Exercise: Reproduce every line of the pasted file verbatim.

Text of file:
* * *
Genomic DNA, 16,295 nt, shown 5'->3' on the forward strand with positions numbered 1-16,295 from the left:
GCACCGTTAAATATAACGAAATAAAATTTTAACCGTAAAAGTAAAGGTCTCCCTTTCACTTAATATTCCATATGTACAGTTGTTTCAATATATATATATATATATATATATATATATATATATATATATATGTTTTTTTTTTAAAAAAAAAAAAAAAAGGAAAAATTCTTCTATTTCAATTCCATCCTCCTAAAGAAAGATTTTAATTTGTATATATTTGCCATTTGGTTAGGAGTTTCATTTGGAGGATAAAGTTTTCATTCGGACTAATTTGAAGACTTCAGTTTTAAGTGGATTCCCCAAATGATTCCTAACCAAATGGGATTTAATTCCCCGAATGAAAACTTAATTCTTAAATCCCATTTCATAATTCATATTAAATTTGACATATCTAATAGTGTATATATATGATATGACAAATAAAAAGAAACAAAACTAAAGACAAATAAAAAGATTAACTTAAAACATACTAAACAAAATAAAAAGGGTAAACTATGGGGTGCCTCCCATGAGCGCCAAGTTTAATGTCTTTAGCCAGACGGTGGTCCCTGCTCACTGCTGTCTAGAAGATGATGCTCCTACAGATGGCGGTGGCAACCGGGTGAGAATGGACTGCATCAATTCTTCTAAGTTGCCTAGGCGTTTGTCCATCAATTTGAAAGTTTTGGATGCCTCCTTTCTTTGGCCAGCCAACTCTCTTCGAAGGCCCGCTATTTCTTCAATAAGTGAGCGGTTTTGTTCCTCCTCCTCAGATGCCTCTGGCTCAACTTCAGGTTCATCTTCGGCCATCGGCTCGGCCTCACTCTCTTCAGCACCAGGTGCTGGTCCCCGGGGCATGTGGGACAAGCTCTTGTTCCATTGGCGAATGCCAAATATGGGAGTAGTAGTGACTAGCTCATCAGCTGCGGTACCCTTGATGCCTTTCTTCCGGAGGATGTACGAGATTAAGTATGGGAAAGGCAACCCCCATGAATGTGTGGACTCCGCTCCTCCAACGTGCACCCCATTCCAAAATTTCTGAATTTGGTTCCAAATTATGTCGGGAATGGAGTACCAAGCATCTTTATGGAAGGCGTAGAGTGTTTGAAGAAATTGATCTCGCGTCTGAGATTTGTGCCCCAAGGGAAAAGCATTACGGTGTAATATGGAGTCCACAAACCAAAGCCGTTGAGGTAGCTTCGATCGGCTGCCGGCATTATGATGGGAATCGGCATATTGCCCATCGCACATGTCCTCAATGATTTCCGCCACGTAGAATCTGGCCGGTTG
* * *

Genomic DNA, 16,295 nt, shown 5'->3' on the forward strand with positions numbered 1-16,295 from the left:
GCACCGTTAAATATAACGAAATAAAATTTTAACCGTAAAAGTAAAGGTCTCCCTTTCACTTAATATTCCATATGTACAGTTGTTTCAATATATATATATATATATATATATATATATATATATATATATATGTTTTTTTTTTAAAAAAAAAAAAAAAAGGAAAAATTCTTCTATTTCAATTCCATCCTCCTAAAGAAAGATTTTAATTTGTATATATTTGCCATTTGGTTAGGAGTTTCATTTGGAGGATAAAGTTTTCATTCGGACTAATTTGAAGACTTCAGTTTTAAGTGGATTCCCCAAATGATTCCTAACCAAATGGGATTTAATTCCCCGAATGAAAACTTAATTCTTAAATCCCATTTCATAATTCATATTAAATTTGACATATCTAATAGTGTATATATATGATATGACAAATAAAAAGAAACAAAACTAAAGACAAATAAAAAGATTAACTTAAAACATACTAAACAAAATAAAAAGGGTAAACTATGGGGTGCCTCCCATGAGCGCCAAGTTTAATGTCTTTAGCCAGACGGTGGTCCCTGCTCACTGCTGTCTAGAAGATGATGCTCCTACAGATGGCGGTGGCAACCGGGTGAGAATGGACTGCATCAATTCTTCTAAGTTGCCTAGGCGTTTGTCCATCAATTTGAAAGTTTTGGATGCCTCCTTTCTTTGGCCAGCCAACTCTCTTCGAAGGCCCGCTATTTCTTCAATAAGTGAGCGGTTTTGTTCCTCCTCCTCAGATGCCTCTGGCTCAACTTCAGGTTCATCTTCGGCCATCGGCTCGGCCTCACTCTCTTCAGCACCAGGTGCTGGTCCCCGGGGCATGTGGGACAAGCTCTTGTTCCATTGGCGAATGCCAAATATGGGAGTAGTAGTGACTAGCTCATCAGCTGCGGTACCCTTGATGCCTTTCTTCCGGAGGATGTACGAGATTAAGTATGGGAAAGGCAACCCCCATGAATGTGTGGACTCCGCTCCTCCAACGTGCACCCCATTCCAAAATTTCTGAATTTGGTTCCAAATTATGTCGGGAATGGAGTACCAAGCATCTTTATGGAAGGCGTAGAGTGTTTGAAGAAATTGATCTCGCGTCTGAGATTTGTGCCCCAAGGGAAAAGCATTACGGTGTAATATGGAGTCCACAAACCAAAGCCGTTGAGGTAGCTTCGATCGGCTGCCGGCATTATGATGGGAATCGGCATATTGCCCATCGCACATGTCCTCAATGATTTCCGCCACGTAGAATCTGGCCGGTTG